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Great Britain and naval arms control: international law and security 1898-1914

Keefer, Scott Andrew (2011) Great Britain and naval arms control: international law and security 1898-1914. PhD thesis, London School of Economics and Political Science.

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This thesis traces the British role in the evolution of international law prior to 1914, utilizing naval arms control as a case study. In the thesis, I argue that the Foreign Office adopted a pragmatic approach towards international law, emphasizing what was possible within the existing system of law rather than attempting to create radically new and powerful international institutions. The thesis challenges standard perceptions of the Hague Peace Conferences of 1899 and 1907 which interpreted these gatherings as unrealistic efforts at general disarmament through world government, positing instead that legalized arms control provided a realistic means of limiting armaments. This thesis explores how a great power employed treaties to complement maritime security strategies. A powerful world government was not advocated and was unnecessary for the management of naval arms control. While law could not guarantee state compliance, the framework of the international legal system provided a buffer, increasing predictability in interstate relations. This thesis begins with an account of how international law functioned in the nineteenth century, and how states employed international law in limiting armaments. With this framework, a legal analysis is provided for exploring the negotiations at the Hague Conferences of 1899 and 1907, and in the subsequent Anglo-German naval arms race. What emerges is how international law functioned by setting expectations for future behaviour, while raising the political cost of violations. Naval arms control provided a unique opportunity for legal regulation, as the lengthy building time and easily verifiable construction enabled inspections by naval attachés, a traditional diplomatic practice. Existing practices of international law provided a workable method of managing arms competition, without the necessity for unworkable projects of world government. Thus failure to resolve the arms race before 1914 must be attributed to other causes besides the lack of legal precedents.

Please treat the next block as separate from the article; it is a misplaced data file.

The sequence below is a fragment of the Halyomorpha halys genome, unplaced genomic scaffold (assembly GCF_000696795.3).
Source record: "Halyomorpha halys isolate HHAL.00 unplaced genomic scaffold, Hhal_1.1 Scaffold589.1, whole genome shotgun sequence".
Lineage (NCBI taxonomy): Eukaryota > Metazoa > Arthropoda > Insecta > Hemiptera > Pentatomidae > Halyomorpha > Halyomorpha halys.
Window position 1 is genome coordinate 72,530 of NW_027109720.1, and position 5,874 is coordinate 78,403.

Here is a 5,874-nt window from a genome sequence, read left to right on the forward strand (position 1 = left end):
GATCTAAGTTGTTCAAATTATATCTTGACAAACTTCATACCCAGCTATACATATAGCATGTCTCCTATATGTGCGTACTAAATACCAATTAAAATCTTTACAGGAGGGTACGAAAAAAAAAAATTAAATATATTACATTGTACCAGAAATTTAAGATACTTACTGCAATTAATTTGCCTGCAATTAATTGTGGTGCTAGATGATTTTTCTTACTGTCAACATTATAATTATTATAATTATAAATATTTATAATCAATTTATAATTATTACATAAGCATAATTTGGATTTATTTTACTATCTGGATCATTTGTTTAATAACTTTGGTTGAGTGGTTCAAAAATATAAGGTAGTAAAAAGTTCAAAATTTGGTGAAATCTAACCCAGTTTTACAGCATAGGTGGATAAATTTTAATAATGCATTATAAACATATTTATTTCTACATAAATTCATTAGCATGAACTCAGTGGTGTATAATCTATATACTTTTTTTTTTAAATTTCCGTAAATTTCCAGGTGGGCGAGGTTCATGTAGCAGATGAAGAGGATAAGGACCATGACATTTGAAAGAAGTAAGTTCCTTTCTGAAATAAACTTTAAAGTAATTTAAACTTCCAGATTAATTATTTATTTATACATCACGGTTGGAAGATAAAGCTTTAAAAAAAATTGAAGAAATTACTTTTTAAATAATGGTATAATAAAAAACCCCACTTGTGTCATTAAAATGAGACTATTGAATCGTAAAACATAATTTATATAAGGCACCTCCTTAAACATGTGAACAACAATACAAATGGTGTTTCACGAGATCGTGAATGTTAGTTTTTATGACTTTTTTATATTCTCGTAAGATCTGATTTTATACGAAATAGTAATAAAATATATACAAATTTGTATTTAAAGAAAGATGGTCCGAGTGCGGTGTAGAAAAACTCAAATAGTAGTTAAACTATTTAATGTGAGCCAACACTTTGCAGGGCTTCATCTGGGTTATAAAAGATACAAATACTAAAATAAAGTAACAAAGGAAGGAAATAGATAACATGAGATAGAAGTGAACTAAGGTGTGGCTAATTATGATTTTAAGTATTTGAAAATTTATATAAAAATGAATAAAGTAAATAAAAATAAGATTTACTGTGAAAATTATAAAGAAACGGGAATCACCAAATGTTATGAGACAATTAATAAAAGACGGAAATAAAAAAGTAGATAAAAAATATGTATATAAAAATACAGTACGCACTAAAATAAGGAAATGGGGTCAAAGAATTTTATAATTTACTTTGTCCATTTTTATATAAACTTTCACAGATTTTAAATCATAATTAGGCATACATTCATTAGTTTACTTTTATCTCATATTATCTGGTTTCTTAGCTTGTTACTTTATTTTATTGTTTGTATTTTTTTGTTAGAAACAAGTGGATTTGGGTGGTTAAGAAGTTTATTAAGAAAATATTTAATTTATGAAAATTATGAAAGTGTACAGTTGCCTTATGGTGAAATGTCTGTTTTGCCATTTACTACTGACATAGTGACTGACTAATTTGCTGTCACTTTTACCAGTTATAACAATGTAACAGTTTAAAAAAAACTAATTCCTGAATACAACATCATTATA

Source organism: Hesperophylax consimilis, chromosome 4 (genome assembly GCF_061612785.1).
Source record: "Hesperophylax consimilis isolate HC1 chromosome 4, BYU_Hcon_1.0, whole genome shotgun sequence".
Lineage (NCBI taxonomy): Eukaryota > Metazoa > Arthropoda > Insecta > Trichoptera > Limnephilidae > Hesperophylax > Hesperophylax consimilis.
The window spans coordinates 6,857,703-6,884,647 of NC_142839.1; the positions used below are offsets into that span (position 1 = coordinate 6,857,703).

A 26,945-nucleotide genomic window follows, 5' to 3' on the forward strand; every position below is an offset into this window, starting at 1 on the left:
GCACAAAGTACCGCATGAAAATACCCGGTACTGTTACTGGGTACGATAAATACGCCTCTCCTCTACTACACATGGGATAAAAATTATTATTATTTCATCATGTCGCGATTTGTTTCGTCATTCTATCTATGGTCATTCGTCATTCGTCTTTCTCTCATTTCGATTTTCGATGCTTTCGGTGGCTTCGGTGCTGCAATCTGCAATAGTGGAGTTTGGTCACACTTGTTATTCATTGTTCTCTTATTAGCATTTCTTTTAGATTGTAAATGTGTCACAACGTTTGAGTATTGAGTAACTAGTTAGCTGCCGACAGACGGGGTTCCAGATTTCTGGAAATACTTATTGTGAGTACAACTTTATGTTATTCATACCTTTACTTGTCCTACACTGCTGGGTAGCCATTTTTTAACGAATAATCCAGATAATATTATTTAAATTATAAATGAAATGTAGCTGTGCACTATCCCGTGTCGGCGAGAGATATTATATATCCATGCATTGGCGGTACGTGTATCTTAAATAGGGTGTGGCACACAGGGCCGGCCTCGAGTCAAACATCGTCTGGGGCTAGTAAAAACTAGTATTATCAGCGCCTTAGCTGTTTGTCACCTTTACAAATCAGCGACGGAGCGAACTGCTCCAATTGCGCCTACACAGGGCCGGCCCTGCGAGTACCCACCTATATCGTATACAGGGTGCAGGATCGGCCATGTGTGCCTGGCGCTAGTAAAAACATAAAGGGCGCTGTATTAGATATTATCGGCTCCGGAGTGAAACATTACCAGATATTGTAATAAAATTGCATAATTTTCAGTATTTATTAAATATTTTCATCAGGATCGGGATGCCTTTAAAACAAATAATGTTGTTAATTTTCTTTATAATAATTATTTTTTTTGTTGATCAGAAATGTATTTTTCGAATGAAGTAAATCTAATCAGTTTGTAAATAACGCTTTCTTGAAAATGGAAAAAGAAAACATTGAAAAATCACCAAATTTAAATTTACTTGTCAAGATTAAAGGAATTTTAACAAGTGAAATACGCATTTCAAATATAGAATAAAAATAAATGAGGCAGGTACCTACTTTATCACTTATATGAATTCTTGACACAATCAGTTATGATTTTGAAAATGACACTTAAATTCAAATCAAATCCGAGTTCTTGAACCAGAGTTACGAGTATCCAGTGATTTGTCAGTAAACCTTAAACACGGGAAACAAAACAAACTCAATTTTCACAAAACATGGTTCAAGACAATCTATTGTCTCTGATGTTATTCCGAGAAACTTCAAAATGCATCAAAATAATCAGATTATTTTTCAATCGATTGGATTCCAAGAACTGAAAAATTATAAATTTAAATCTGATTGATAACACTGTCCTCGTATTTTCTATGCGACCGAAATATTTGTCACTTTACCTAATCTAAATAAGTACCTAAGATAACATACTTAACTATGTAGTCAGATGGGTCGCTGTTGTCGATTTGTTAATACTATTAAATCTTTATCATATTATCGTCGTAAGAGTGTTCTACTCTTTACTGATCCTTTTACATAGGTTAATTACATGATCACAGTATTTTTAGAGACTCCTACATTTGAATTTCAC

Item Type: Thesis (PhD)
Additional Information: © 2011 Scott Andrew Keefer
Library of Congress subject classification: D History General and Old World > DA Great Britain
Sets: Departments > International History

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